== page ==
Guess how many paragraphs are in On the Road?
I read the version recently released by Penguin Classics that is verbatim from Jack Kerouac’s original 120 ft continuous scroll of paper. He typed the book on this scroll over a 3-week period in April 1951. The book is written in the style referred to as Roman à clef, which Wikipedia defines as “a novel about real life, overlaid with a façade of fiction.” In On the Road, Jack Kerouac, the author, is a character in the book. It reads like a non-fiction account, but it’s a novel.
I found the writing to be smooth, engaging, and easy to follow. The subject matter largely consists of Jack and Neal Cassady’s travels across the USA (mostly back and forth between New York City and San Francisco via Denver) and a final trip to Mexico. They were part of the “beat” generation and Jack & Neal pretty much travel across the USA doing drugs, breaking laws, taking in jazz music, and attempting to mate with as many things as possible that walk.
I didn’t like the book enough to recommend it to anyone. There are so many other novels I would have preferred to read. My dislike mostly had to do with the subject matter – the desire to get drunk, high, and laid every conceivable opportunity. I did enjoy the sections about seeing jazz concerts in dives across the USA. Kerouac was able to capture those scenes in a unique and vivid way. I also enjoyed the description of their final trip through Texas into Mexico City. Having been to Mexico a number of times, I enjoyed reading about their travels through the country.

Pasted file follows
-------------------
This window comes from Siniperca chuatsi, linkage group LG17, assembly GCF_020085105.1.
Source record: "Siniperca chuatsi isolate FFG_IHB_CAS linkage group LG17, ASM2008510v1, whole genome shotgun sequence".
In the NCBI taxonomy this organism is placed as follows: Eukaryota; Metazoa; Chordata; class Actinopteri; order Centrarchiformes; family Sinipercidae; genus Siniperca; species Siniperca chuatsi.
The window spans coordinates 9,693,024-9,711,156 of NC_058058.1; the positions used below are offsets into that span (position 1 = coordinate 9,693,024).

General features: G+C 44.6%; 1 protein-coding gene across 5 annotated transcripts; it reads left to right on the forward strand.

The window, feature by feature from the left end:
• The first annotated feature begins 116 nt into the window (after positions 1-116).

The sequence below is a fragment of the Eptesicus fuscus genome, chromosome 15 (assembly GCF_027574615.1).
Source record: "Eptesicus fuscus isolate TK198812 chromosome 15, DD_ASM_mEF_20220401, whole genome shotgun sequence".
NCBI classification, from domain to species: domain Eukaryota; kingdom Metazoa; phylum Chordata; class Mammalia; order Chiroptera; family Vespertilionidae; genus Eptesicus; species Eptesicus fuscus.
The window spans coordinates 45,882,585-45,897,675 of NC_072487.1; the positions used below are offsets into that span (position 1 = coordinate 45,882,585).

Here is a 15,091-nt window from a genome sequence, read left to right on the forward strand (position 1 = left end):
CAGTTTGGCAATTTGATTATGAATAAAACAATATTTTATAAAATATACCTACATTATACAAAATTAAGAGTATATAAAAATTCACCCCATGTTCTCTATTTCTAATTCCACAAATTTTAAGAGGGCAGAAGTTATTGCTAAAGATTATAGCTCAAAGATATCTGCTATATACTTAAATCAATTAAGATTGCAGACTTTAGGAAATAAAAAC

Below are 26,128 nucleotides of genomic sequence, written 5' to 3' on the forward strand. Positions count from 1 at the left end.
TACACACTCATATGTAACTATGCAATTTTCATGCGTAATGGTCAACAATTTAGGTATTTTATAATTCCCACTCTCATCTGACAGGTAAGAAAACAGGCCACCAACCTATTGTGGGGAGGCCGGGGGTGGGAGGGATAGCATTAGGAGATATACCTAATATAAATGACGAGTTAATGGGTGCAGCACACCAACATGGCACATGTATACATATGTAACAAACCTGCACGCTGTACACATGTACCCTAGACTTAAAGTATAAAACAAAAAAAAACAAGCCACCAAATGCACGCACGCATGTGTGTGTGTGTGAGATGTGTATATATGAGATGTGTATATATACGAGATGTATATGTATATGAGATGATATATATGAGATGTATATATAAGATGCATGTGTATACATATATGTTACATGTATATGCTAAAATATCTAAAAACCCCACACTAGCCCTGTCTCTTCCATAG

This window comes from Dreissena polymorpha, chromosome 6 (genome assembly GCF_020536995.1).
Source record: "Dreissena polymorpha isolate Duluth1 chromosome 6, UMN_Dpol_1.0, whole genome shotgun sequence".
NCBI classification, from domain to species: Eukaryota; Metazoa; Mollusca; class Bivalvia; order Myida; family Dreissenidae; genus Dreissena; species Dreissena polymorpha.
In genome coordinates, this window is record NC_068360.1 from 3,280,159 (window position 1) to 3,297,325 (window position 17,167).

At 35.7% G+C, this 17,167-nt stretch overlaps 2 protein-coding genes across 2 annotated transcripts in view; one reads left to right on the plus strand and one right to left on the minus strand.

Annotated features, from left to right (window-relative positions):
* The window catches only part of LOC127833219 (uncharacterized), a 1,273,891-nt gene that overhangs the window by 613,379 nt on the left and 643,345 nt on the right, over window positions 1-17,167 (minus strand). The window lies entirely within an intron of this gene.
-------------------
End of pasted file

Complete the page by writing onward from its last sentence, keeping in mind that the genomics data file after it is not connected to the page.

Since the book consisted of one paragraph, I actually missed the breakup of the content into paragraphs. I know it seems silly, but it’s nice having the content broken up as you read it. I’m sure there are versions of the book broken up into paragraphs, but this version was definitely not one of those.
Overall, not a novel that I would read again or recommend, but one that was well-written and memorable.